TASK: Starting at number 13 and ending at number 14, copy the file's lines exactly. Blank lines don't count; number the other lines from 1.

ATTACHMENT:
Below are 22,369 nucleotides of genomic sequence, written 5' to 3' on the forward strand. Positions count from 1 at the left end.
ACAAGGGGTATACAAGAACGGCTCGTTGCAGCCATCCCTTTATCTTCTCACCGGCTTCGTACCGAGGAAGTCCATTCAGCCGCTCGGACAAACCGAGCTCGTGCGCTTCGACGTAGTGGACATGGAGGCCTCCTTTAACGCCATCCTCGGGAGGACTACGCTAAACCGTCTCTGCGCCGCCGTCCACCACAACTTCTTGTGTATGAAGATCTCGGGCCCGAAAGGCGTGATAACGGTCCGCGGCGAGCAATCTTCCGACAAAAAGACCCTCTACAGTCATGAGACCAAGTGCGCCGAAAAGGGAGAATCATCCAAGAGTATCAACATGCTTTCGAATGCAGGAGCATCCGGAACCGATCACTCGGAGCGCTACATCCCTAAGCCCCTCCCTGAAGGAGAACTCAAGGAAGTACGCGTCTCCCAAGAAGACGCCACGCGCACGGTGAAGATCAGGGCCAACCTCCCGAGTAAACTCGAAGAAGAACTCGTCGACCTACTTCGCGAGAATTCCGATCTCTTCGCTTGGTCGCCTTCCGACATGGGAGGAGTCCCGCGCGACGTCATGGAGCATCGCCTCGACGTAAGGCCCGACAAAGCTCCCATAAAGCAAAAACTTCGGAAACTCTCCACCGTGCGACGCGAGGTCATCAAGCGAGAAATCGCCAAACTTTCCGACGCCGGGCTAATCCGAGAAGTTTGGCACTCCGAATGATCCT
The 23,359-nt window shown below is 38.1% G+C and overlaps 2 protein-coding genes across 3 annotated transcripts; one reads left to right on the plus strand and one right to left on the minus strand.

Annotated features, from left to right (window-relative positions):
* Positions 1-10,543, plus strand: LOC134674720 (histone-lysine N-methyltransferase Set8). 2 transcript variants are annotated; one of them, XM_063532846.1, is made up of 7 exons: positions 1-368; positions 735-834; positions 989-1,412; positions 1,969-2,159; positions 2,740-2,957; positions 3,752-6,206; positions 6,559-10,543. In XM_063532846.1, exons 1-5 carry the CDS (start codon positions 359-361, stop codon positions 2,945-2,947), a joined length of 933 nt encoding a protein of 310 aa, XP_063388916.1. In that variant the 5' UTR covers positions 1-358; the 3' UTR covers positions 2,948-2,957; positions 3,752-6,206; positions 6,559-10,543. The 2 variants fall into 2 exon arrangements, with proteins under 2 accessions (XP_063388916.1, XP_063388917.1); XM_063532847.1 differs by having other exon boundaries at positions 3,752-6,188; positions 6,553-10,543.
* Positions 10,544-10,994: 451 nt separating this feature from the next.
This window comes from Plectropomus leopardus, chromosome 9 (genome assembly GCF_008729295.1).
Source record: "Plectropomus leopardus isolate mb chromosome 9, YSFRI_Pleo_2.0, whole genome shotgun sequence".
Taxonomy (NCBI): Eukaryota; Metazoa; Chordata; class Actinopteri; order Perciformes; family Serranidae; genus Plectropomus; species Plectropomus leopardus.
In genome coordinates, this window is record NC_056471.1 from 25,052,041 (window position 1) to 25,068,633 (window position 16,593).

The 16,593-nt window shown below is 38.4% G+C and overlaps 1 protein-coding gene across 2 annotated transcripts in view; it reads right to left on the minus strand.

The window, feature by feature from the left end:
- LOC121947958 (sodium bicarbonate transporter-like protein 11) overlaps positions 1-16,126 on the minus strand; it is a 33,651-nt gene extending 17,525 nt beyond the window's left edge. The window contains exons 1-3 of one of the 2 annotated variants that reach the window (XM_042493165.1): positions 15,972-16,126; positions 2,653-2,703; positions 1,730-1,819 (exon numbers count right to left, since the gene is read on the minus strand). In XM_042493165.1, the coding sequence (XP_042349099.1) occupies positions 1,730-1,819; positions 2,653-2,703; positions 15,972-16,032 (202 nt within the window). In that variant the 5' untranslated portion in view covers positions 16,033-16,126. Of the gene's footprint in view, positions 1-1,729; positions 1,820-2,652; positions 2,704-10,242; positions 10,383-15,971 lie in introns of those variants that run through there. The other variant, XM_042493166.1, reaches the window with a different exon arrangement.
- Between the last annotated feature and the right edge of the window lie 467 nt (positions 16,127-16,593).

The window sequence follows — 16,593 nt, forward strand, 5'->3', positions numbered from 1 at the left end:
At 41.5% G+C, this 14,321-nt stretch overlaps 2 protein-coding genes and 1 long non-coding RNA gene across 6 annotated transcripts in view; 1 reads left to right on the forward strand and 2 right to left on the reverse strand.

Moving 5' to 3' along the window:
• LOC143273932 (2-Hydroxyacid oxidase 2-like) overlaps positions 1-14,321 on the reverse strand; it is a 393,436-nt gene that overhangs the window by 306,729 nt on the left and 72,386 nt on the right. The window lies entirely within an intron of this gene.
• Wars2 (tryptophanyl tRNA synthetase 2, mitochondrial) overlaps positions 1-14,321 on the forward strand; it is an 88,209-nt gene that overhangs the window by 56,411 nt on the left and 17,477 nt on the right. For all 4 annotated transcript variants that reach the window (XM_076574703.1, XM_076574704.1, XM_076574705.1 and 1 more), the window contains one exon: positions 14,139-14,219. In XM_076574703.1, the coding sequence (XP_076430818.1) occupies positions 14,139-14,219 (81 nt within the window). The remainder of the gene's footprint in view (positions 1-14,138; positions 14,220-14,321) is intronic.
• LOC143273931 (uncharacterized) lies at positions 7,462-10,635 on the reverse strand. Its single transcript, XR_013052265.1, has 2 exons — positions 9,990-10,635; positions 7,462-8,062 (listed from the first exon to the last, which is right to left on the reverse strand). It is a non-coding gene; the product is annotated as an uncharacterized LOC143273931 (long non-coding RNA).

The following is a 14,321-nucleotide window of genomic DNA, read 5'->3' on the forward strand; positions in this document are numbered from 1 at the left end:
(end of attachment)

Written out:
- LOC121947958 (sodium bicarbonate transporter-like protein 11) overlaps positions 1-16,126 on the minus strand; it is a 33,651-nt gene extending 17,525 nt beyond the window's left edge. The window contains exons 1-3 of one of the 2 annotated variants that reach the window (XM_042493165.1): positions 15,972-16,126; positions 2,653-2,703; positions 1,730-1,819 (exon numbers count right to left, since the gene is read on the minus strand). In XM_042493165.1, the coding sequence (XP_042349099.1) occupies positions 1,730-1,819; positions 2,653-2,703; positions 15,972-16,032 (202 nt within the window). In that variant the 5' untranslated portion in view covers positions 16,033-16,126. Of the gene's footprint in view, positions 1-1,729; positions 1,820-2,652; positions 2,704-10,242; positions 10,383-15,971 lie in introns of those variants that run through there. The other variant, XM_042493166.1, reaches the window with a different exon arrangement.
- Between the last annotated feature and the right edge of the window lie 467 nt (positions 16,127-16,593).